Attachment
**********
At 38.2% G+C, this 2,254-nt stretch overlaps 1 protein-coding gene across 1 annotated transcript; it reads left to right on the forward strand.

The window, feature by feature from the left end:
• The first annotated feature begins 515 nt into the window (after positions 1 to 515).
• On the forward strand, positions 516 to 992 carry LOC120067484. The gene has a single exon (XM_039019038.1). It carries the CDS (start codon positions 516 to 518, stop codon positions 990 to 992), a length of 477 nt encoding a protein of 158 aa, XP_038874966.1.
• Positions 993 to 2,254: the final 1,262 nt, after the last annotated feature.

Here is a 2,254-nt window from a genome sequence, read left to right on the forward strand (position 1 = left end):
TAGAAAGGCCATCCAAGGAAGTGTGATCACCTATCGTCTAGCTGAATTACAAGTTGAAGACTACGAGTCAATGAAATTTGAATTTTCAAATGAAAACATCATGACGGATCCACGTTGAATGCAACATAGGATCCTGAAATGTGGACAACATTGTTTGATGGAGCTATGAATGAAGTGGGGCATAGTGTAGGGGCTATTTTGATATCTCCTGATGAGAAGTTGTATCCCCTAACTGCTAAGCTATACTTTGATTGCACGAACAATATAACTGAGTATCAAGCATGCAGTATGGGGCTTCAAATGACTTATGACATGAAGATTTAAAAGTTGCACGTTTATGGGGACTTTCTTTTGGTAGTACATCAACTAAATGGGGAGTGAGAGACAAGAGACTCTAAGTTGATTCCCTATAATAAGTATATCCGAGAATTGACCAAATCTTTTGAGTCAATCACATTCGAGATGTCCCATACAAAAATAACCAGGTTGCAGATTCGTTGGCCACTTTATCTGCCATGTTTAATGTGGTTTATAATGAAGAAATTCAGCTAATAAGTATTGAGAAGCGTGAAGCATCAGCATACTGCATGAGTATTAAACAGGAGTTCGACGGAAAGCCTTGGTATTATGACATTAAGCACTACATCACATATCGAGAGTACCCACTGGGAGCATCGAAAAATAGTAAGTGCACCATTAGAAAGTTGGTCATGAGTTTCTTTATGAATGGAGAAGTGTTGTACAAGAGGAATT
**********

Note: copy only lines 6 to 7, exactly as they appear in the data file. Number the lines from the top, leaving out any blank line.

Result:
Here is a 2,254-nt window from a genome sequence, read left to right on the forward strand (position 1 = left end):
TAGAAAGGCCATCCAAGGAAGTGTGATCACCTATCGTCTAGCTGAATTACAAGTTGAAGACTACGAGTCAATGAAATTTGAATTTTCAAATGAAAACATCATGACGGATCCACGTTGAATGCAACATAGGATCCTGAAATGTGGACAACATTGTTTGATGGAGCTATGAATGAAGTGGGGCATAGTGTAGGGGCTATTTTGATATCTCCTGATGAGAAGTTGTATCCCCTAACTGCTAAGCTATACTTTGATTGCACGAACAATATAACTGAGTATCAAGCATGCAGTATGGGGCTTCAAATGACTTATGACATGAAGATTTAAAAGTTGCACGTTTATGGGGACTTTCTTTTGGTAGTACATCAACTAAATGGGGAGTGAGAGACAAGAGACTCTAAGTTGATTCCCTATAATAAGTATATCCGAGAATTGACCAAATCTTTTGAGTCAATCACATTCGAGATGTCCCATACAAAAATAACCAGGTTGCAGATTCGTTGGCCACTTTATCTGCCATGTTTAATGTGGTTTATAATGAAGAAATTCAGCTAATAAGTATTGAGAAGCGTGAAGCATCAGCATACTGCATGAGTATTAAACAGGAGTTCGACGGAAAGCCTTGGTATTATGACATTAAGCACTACATCACATATCGAGAGTACCCACTGGGAGCATCGAAAAATAGTAAGTGCACCATTAGAAAGTTGGTCATGAGTTTCTTTATGAATGGAGAAGTGTTGTACAAGAGGAATT